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March 22, 2014

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Fed Watch: Kocherlakota's Dissent

Posted: 22 Mar 2014 12:33 AM PDT

Tim Duy:

Kocherlakota's Dissent, by Tim Duy: Minneapolis Federal Reserve President Narayana Kocherlakota defended his dissent at the March FOMC meeting. I thought it was quite remarkable. The reason of the dissent itself is not particularly unexpected:

I dissented from the new guidance for two reasons. The first reason is that the new guidance weakens the credibility of the Committee's commitment to target 2 percent inflation. The second reason is that the new guidance fosters policy uncertainty and thereby suppresses economic activity.

I have already discussed the implications of dropping the Evans rule in regards to inflation. It implies an intention to approach the inflation target from below as well as a lack of tolerance for above target inflation. As far as the second point, Kocherlakota is arguing that the lack of quantitative guideposts increases uncertainty about the path of policy and that uncertainty tends to make economic agents risk adverse. Market participants, for example, might rationally believe they should react to that risk by moving up their expectations of the first rate hike, which by itself induces somewhat less accommodative policy.

More interesting, in my opinion, was Kocherlakota's alternative language. Consider for a moment the Evans rule as it was in January:

The Committee also reaffirmed its expectation that the current exceptionally low target range for the federal funds rate of 0 to 1/4 percent will be appropriate at least as long as the unemployment rate remains above 6-1/2 percent, inflation between one and two years ahead is projected to be no more than a half percentage point above the Committee's 2 percent longer-run goal, and longer-term inflation expectations continue to be well anchored.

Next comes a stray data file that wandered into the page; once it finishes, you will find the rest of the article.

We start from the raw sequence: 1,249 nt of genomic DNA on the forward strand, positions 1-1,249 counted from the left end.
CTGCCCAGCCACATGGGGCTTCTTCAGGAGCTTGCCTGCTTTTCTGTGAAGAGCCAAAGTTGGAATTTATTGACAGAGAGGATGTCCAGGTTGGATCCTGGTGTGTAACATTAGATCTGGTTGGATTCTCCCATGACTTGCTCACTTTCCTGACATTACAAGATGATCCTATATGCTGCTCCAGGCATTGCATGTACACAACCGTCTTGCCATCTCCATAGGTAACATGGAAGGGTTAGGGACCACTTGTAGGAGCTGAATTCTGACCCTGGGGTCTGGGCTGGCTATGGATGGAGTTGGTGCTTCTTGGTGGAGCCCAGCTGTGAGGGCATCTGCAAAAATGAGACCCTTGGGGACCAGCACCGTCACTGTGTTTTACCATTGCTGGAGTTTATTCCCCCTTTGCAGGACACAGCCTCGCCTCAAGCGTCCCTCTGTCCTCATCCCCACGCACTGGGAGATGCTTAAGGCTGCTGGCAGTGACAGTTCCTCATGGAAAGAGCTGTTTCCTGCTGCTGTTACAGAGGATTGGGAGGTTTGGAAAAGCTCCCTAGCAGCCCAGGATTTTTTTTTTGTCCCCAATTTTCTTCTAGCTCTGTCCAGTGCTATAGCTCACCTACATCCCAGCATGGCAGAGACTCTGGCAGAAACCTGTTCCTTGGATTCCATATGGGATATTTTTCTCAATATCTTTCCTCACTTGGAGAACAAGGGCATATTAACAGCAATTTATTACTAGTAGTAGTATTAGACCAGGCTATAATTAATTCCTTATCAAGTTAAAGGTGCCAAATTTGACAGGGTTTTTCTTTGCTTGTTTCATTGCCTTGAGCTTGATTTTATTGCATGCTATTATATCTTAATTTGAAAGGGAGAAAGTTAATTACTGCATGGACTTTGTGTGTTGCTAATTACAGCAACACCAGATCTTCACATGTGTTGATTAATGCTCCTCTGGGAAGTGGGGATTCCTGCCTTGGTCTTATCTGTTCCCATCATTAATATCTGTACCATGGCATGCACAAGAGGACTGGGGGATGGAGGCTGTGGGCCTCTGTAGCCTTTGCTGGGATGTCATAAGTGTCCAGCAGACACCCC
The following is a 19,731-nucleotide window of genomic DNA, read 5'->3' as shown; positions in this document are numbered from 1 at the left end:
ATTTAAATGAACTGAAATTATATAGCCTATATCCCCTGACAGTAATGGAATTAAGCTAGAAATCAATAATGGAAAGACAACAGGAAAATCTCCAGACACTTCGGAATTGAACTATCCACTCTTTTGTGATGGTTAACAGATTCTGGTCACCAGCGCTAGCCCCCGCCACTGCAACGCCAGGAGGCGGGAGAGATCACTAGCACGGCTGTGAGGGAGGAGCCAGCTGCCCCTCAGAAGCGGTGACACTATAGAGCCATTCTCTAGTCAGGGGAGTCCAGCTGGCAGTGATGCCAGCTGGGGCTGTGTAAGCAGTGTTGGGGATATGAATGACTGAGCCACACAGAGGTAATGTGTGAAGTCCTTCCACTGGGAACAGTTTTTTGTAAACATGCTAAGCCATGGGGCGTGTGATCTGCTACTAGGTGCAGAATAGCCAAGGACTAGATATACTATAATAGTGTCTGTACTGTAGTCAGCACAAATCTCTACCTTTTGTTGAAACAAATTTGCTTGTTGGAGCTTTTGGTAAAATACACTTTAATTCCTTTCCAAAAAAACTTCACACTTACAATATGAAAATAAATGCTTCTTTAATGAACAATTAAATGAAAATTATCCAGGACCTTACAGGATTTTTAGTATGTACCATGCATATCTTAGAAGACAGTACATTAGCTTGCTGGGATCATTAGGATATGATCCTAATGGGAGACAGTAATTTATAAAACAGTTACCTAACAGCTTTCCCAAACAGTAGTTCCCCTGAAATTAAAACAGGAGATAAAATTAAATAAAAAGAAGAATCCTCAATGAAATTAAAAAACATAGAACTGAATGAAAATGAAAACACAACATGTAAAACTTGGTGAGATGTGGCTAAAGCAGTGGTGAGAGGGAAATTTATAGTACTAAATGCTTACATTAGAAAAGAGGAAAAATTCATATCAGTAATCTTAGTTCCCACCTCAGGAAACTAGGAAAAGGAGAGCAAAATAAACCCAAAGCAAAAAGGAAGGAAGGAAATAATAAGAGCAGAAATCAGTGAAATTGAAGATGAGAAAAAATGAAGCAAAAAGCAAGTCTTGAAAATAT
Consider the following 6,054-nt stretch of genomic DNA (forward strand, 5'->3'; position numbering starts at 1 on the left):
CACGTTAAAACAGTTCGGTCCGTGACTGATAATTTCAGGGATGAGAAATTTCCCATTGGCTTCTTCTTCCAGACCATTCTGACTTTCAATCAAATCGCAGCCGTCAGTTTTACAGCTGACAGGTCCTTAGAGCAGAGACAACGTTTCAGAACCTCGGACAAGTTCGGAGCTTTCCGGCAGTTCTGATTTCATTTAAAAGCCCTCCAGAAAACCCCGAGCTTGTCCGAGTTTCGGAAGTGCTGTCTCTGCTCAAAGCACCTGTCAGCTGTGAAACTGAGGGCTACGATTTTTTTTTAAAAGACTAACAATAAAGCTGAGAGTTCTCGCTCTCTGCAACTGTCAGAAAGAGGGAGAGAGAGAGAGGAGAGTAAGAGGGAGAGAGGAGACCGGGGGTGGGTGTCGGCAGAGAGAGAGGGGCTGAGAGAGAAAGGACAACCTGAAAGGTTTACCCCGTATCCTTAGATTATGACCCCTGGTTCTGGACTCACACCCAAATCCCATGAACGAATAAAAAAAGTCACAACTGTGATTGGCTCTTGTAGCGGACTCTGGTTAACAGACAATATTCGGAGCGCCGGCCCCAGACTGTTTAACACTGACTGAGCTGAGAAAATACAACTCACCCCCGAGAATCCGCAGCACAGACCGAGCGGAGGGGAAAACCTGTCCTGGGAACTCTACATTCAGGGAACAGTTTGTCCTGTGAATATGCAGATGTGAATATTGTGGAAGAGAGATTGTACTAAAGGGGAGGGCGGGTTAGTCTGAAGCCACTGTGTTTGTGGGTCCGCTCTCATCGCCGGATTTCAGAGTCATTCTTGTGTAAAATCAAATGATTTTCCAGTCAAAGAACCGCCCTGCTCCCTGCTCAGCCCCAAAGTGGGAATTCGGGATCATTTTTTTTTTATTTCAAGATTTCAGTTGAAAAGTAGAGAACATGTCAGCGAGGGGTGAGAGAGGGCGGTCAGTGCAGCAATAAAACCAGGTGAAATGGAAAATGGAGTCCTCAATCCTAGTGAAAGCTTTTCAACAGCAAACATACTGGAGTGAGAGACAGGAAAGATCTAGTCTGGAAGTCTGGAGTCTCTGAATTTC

Now consider Kocherlakota's version of the Evans rule:

For example, the Committee could have adopted language of the following form: "the Committee anticipates keeping the fed funds rate in its current range at least until the unemployment rate has fallen below 5.5 percent, as long as the one-to-two-year-ahead outlook for PCE inflation remains below 2 1/4 percent, longer-term inflation expectations remain well-anchored, and possible risks to financial stability remain well-contained."

Kocherlakota has to come up with something he can sell to the rest of the FOMC. It says something about the rest of the FOMC that the most he thinks he can sell is a meager 25bp bump above the Federal Reserve inflation target. It says even more if that's the most he could sell to himself. If the most dovish member of the FOMC can tolerate no more than a 25bp upside miss on inflation, what does it say about the other FOMC members? Regardless of whether this is Kocherlakota's max or the best he thinks he can get, it tells you that 2% is really a ceiling, not a target. Now, generously, it maybe that the FOMC believes that they cannot exceed 2% politically given the amount of extraordinary stimulus already in place. But that still leaves 2% as a ceiling.

Moreover, look at the addition of the "possible risks to financial stability remain well-contained" language. It is no longer just about the length of accomodative policy, but about the first rate hike itself. It suggests that a rate hike to snuff out financial stability is clearly on the table. Moreover, if Kocherlakota thinks the only way he can sell his new version of the Evans rule is address financial stability, it means that such concerns are already an impediment to even more supportive monetary policy. This is something I noted yesterday with respect to Yellen's comments about the tapering debate last spring.

In short, if you believe that the Fed will not use monetary policy to address financial stability concerns, I think you might not be paying attention. They are already using monetary policy to address those concerns by not taking more aggressive action. Don't look to what they will do in the future for confirmation; look to what they are not doing right now.